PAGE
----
When it comes to bras after breast implants, there is a lot of conflicting information, especially when you speak to friends who have them. Some say that you can’t wear a bra, while others say you should stick to bras that don’t have an underwire. You may rely on your friends’ advice for everything else, but when it comes to implants, the only opinion that should matter is your doctor’s. So, we asked our experts to chime in.
Most doctors agree that wearing any bra is better than no bra at all. Bras support the breasts as they heal and prevent sagginess in the future (yes, even implants cannot escape gravity). Immediately after surgery, your doctor will likely place you in a surgical support bra, and two weeks later, a sports bra might be recommended for comfort and support.
Some doctors, however, believe sports bras improperly mold the breasts into place. “They are training the breast into a position that reduces the central cleavage that breast implant surgery is all about,” says Las Vegas plastic surgeon Mary Herte, MD. “Pushing and holding the breast (and implant) to the side with a sports bra encourages the extra space between the breasts.” Dr. Herte suggests that her patients wear a bra with an underwire as they heal because it helps create a more ideal cleavage. “An underwire should never touch your breast, it is designed to sit on your ribs as a support for the breast,” she says. “They are perfectly fine if you fit the cup properly and keep the wires where they belong: settled on the rib, not on the breast.”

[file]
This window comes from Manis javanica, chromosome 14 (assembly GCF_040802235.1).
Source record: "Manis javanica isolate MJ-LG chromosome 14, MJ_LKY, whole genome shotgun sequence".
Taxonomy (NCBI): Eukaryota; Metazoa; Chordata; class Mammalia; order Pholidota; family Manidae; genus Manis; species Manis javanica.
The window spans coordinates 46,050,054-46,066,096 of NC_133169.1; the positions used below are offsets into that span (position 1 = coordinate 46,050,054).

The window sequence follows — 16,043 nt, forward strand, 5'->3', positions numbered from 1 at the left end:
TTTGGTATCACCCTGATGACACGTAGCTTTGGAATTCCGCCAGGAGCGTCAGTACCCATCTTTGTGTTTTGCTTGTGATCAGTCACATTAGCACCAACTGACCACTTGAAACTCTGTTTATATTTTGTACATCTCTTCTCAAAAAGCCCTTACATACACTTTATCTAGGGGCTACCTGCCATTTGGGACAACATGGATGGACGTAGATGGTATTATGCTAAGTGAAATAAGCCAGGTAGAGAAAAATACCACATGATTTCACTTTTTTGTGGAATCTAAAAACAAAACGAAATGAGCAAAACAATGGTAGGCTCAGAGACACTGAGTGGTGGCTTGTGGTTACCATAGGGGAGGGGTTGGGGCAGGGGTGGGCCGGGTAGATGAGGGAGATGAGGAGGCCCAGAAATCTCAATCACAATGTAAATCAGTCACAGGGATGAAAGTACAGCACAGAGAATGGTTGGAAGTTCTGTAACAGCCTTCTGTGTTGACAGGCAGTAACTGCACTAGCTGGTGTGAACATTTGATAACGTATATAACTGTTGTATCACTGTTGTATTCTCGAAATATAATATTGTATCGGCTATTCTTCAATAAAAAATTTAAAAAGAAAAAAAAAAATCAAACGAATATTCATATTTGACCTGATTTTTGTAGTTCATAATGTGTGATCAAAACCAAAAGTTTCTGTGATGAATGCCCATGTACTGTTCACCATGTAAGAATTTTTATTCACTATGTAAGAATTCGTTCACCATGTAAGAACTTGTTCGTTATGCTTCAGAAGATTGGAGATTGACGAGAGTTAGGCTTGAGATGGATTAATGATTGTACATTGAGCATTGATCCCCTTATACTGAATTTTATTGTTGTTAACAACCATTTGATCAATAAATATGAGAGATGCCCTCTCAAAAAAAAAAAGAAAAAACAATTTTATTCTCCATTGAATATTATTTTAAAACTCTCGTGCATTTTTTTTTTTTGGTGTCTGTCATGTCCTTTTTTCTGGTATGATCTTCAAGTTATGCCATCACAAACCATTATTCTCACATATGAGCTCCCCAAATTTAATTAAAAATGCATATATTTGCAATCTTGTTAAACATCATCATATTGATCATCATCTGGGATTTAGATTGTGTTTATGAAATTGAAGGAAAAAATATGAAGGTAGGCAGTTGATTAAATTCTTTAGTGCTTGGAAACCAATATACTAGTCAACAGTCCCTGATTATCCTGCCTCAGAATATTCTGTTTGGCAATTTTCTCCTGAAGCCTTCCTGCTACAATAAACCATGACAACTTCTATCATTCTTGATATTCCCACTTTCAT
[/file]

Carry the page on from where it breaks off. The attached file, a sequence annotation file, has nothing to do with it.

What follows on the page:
In addition to underwires, Dr. Herte says she actually prefers that her patients choose push-up bras with side support. This helps position the implants toward the middle of the chest and also helps form good cleavage.
Weston, FL, plastic surgeon Charles A. Messa, MD, on the other hand, recommends that his patients wait a few weeks after surgery to resume wearing underwires. “Usually after four to six weeks, if comfortable, any type of bra including underwire is sufficient,” he says.
Ultimately, a doctor’s preference in bra type really depends on the shape they want to achieve but there is one rule for bras that is best, says Dr. Messa. “The ultimate bra type and style is dependent on what each patient feels most comfortable with [and which ones] provide support without excessive tension or pressure in any one particular region of the breast.”
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